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Arts in Brief, September/October 2020

Outdoor Sculpture at KCAI

A second sculpture by German artist Ewerdt Hilgemann has been installed on the grounds of the Kansas City Art Institute. Hilgemann’s “Double Stack,” a 20-foot-tall piece in stainless and corten steel, is on loan to the college from the artist and Zahner Metal Conservation. The firm previously lent the artist’s “Dancers” to KCAI as part of a plan to site large-scale works on campus on a changing basis. Both artworks were displayed on Park Avenue in New York before coming to Kansas City; “Dancers” found a permanent home in Leawood, where it can be seen north of City Hall. – Alice Thorson

Kansas City Chorale Releases World Premiere Recording of WWI-Era Requiem

Composed during World War I, Russian Alexander Kastalsky’s “Requiem” was nearly lost. This “musical collage” from the “prayers for the dead,” as it was imagined by Kastalsky, received its full performance over a century later, in commemoration of the 100th anniversary of the Armistice. The Kansas City Chorale joined three other choirs and the Orchestra of St. Luke’s, conducted by Leonard Slatkin, at the Washington Cathedral for this live, world-premiere recording, released August 2020.

Lisa Hickok Joins Park University’s International Center for Music as Executive Director

Lisa Hickok officially took on her role as executive director of Park University’s International Center for Music on July 13. The founder of the consulting firm Merrill, LLC, Hickok worked with ICM as a consultant for the past three years. She brings a wealth of experience in marketing, communications, development and fundraising to the role, as well as a deep connection to Kansas City’s arts community. Her career in the arts started as a member of the Kansas City Ballet and expanded to engage with many of the city’s leading arts organizations throughout the last 30 years.

National WWI Museum and Memorial Expands Collection Digitization Project

When Kansas City closed in March, many arts organizations scrambled to find suitable work for their staff, if they were able to at all. The National WWI Museum and Memorial made headlines with their creative approach: Reposition its service-facing staff to transcribe and digitize the thousands of handwritten letters, diaries and journals in the collection, scribbled with urgency and faded with time. It’s a task that would take, under normal circumstances, decades (if not longer) to complete. With closures lasting for the indeterminate future, the Museum received a Cares Act grant from the National Endowment for the Humanities for $125,000 to preserve jobs and continue this work, which will add thousands more pages to their online collections database, already available to explore.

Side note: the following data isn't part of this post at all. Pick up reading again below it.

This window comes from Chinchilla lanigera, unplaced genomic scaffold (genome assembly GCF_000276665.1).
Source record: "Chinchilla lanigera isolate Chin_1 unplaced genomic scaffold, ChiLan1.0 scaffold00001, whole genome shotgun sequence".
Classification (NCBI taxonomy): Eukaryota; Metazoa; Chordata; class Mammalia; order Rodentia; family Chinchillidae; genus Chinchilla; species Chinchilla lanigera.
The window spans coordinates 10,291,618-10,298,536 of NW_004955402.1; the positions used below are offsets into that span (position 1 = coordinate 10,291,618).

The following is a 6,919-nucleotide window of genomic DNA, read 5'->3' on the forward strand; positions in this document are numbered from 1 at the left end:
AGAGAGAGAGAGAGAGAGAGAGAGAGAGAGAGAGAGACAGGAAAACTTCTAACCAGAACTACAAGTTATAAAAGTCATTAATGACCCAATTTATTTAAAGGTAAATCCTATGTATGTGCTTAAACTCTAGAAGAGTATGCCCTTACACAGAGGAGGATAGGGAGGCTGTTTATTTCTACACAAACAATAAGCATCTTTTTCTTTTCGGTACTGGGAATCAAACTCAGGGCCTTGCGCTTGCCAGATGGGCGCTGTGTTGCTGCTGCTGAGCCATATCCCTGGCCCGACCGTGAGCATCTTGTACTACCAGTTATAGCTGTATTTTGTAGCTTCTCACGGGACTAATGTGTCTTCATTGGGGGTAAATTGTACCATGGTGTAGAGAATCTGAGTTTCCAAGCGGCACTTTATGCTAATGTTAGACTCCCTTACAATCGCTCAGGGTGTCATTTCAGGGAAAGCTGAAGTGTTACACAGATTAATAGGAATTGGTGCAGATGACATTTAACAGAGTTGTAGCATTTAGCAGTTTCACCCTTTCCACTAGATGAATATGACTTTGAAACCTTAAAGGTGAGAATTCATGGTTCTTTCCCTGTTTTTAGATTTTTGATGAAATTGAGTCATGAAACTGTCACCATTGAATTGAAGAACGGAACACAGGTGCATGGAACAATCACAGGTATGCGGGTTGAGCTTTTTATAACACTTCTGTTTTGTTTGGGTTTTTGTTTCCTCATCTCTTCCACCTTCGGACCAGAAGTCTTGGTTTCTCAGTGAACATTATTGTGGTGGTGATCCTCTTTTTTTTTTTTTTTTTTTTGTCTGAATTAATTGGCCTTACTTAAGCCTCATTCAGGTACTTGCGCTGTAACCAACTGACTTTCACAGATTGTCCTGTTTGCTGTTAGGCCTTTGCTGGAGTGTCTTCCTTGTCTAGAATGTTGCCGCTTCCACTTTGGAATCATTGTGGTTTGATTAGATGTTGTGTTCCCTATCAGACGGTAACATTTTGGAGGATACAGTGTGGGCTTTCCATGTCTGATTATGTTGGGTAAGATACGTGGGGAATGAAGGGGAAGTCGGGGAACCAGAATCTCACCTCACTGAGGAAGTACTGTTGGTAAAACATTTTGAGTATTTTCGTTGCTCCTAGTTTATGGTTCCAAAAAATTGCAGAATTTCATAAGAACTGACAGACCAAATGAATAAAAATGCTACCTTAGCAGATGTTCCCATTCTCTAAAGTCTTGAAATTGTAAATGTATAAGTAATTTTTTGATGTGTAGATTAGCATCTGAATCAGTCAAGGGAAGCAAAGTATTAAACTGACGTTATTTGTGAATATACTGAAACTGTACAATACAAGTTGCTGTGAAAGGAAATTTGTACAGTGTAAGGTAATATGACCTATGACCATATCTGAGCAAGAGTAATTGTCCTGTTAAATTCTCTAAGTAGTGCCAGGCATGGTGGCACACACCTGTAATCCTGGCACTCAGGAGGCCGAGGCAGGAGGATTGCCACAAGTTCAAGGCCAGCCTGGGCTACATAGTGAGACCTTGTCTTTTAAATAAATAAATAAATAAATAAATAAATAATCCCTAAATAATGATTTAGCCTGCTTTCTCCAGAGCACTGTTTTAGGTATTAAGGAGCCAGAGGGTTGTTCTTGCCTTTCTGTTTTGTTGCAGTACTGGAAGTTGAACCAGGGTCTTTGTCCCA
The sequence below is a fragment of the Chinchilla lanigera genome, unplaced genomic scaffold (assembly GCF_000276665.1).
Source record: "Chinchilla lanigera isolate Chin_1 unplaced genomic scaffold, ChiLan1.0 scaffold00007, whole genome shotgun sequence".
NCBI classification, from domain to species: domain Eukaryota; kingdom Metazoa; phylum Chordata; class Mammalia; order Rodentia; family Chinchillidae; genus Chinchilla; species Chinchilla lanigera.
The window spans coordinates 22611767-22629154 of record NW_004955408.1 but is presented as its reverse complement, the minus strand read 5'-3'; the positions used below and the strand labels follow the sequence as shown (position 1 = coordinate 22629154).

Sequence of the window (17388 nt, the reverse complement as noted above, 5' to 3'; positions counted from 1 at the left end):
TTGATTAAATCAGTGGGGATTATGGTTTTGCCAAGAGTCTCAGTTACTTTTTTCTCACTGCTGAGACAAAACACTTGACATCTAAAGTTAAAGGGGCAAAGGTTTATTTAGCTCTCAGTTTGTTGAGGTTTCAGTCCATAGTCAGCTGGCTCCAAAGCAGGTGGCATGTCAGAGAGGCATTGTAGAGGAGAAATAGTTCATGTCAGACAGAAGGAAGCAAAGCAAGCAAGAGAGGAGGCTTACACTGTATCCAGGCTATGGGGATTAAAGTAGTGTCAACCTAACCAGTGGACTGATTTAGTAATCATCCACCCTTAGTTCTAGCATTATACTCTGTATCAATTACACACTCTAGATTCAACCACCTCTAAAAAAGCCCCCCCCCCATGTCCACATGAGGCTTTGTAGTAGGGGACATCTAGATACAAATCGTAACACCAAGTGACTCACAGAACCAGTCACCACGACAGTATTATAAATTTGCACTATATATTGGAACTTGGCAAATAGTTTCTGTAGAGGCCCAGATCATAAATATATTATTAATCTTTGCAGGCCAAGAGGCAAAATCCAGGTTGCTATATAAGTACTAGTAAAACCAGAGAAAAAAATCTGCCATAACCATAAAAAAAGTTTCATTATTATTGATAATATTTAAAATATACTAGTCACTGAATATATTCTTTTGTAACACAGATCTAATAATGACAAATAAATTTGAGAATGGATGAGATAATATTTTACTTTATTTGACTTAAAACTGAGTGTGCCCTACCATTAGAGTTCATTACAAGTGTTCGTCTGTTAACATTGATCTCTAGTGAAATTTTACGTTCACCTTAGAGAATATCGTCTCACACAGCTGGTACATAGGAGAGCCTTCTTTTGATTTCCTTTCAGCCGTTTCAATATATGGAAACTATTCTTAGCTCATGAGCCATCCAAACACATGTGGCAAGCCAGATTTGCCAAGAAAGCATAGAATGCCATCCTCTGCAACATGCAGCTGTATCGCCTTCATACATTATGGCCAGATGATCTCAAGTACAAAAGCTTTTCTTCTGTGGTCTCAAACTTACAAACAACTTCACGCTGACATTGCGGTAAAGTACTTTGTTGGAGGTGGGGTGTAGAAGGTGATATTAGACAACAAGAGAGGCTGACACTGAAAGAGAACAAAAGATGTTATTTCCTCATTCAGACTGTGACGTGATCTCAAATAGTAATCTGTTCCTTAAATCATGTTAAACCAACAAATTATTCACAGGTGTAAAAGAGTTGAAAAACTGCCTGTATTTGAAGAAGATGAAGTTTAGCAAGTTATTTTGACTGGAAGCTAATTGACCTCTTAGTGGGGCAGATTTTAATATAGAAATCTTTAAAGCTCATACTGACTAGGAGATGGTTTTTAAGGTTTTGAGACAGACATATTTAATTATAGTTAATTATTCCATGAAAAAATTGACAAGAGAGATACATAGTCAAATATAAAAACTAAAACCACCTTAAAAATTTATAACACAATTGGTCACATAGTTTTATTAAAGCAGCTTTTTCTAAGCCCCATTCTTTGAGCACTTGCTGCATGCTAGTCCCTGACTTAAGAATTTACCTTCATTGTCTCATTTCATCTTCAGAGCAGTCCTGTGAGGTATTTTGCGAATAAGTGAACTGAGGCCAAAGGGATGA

Art Advertising in Spain is Going Green

The Guggenheim Museum Bilbao announced that it will start using a special coating called Pureti® Print to turn its outdoor advertising campaign materials into giant active air purifiers. The technology is based on the natural process of photocathalysis, which is the process that allows trees to convert impurities in the air into oxygen. According to a statement from the museum, “The present impact of these outdoor advertising campaigns could be equivalent to the air purifying effect of over 700 trees.” As institutions seek to extend their cultural influence, it’s comforting to see them take responsibility for their environmental impact, too. What happens next to those huge banners once the marketing push is over? They are recycled into purses, aprons, bags and more, to extend their life and bring a slice of art into our daily routines.

Folly Theater Jazzes Up Lobby with Thomas Hart Benton Mural Reprints

When we do return to arts venues, patrons of the Folly Theater will have a new reason to linger in the lobby, which is now adorned with art from Missouri-son Thomas Hart Benton. Two large-scale panels from Benton’s 1929 “America Today” murals, reprinted from the originals in the collection of the Metropolitan Museum of Art, depict leisure pursuits in a collage of city vignettes. “City Activities with Dancehall” and “City Activities with Subway” look like scenes pulled directly from the Pendergast Era. While other panels in the set feature agrarian scenes from the South, or workers and technology, these panels harken back to the Folly’s jazz age history, featuring characters boozing, kissing and dancing, along with acrobats, movie-goers, burlesque dancers and boxers, juxtaposed with missionary bands, prayerful sinners and delicate family scenes. — Libby Hanssen

CategoriesPerforming Visual
Libby Hanssen

Libby Hanssen covers the performing arts in Kansas City. She maintains the culture blog, “Proust Eats a Sandwich,” and writes poetry and children’s books. She holds a master’s degree in trombone performance from UMKC Conservatory and currently works at UMKC’s Music/Media Library.

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